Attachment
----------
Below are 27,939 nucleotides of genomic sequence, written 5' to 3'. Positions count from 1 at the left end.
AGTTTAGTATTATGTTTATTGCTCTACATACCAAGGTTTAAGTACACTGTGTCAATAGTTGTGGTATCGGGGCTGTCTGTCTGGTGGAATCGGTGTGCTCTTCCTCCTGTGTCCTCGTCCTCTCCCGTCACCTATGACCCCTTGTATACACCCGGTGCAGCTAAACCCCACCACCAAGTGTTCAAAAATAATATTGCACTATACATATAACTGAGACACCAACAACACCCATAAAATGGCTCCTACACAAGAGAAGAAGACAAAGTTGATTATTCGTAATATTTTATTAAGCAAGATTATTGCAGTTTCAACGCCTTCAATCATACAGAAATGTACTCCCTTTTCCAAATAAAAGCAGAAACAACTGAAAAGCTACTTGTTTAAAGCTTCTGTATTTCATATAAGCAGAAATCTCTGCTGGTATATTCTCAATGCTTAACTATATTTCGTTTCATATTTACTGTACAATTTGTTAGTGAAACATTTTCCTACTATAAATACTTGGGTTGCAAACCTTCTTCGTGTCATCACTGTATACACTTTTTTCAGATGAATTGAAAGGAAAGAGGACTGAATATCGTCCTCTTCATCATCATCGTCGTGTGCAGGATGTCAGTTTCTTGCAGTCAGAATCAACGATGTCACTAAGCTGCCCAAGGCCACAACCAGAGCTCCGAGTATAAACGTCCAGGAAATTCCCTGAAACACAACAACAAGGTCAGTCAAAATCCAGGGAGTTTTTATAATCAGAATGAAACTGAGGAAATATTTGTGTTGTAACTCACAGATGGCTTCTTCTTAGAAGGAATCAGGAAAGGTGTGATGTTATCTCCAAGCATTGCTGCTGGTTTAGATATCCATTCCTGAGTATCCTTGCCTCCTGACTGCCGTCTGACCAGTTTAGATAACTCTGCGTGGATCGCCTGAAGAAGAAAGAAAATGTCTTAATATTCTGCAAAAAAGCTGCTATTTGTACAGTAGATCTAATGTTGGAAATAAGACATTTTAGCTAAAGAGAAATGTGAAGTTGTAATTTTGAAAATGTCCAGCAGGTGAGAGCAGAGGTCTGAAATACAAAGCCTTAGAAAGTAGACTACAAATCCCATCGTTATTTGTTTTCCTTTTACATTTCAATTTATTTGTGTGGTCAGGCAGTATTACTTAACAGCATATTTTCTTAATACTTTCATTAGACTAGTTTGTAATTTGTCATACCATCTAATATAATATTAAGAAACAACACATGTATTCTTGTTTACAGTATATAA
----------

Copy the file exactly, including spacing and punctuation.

Below are 27,939 nucleotides of genomic sequence, written 5' to 3'. Positions count from 1 at the left end.
AGTTTAGTATTATGTTTATTGCTCTACATACCAAGGTTTAAGTACACTGTGTCAATAGTTGTGGTATCGGGGCTGTCTGTCTGGTGGAATCGGTGTGCTCTTCCTCCTGTGTCCTCGTCCTCTCCCGTCACCTATGACCCCTTGTATACACCCGGTGCAGCTAAACCCCACCACCAAGTGTTCAAAAATAATATTGCACTATACATATAACTGAGACACCAACAACACCCATAAAATGGCTCCTACACAAGAGAAGAAGACAAAGTTGATTATTCGTAATATTTTATTAAGCAAGATTATTGCAGTTTCAACGCCTTCAATCATACAGAAATGTACTCCCTTTTCCAAATAAAAGCAGAAACAACTGAAAAGCTACTTGTTTAAAGCTTCTGTATTTCATATAAGCAGAAATCTCTGCTGGTATATTCTCAATGCTTAACTATATTTCGTTTCATATTTACTGTACAATTTGTTAGTGAAACATTTTCCTACTATAAATACTTGGGTTGCAAACCTTCTTCGTGTCATCACTGTATACACTTTTTTCAGATGAATTGAAAGGAAAGAGGACTGAATATCGTCCTCTTCATCATCATCGTCGTGTGCAGGATGTCAGTTTCTTGCAGTCAGAATCAACGATGTCACTAAGCTGCCCAAGGCCACAACCAGAGCTCCGAGTATAAACGTCCAGGAAATTCCCTGAAACACAACAACAAGGTCAGTCAAAATCCAGGGAGTTTTTATAATCAGAATGAAACTGAGGAAATATTTGTGTTGTAACTCACAGATGGCTTCTTCTTAGAAGGAATCAGGAAAGGTGTGATGTTATCTCCAAGCATTGCTGCTGGTTTAGATATCCATTCCTGAGTATCCTTGCCTCCTGACTGCCGTCTGACCAGTTTAGATAACTCTGCGTGGATCGCCTGAAGAAGAAAGAAAATGTCTTAATATTCTGCAAAAAAGCTGCTATTTGTACAGTAGATCTAATGTTGGAAATAAGACATTTTAGCTAAAGAGAAATGTGAAGTTGTAATTTTGAAAATGTCCAGCAGGTGAGAGCAGAGGTCTGAAATACAAAGCCTTAGAAAGTAGACTACAAATCCCATCGTTATTTGTTTTCCTTTTACATTTCAATTTATTTGTGTGGTCAGGCAGTATTACTTAACAGCATATTTTCTTAATACTTTCATTAGACTAGTTTGTAATTTGTCATACCATCTAATATAATATTAAGAAACAACACATGTATTCTTGTTTACAGTATATAA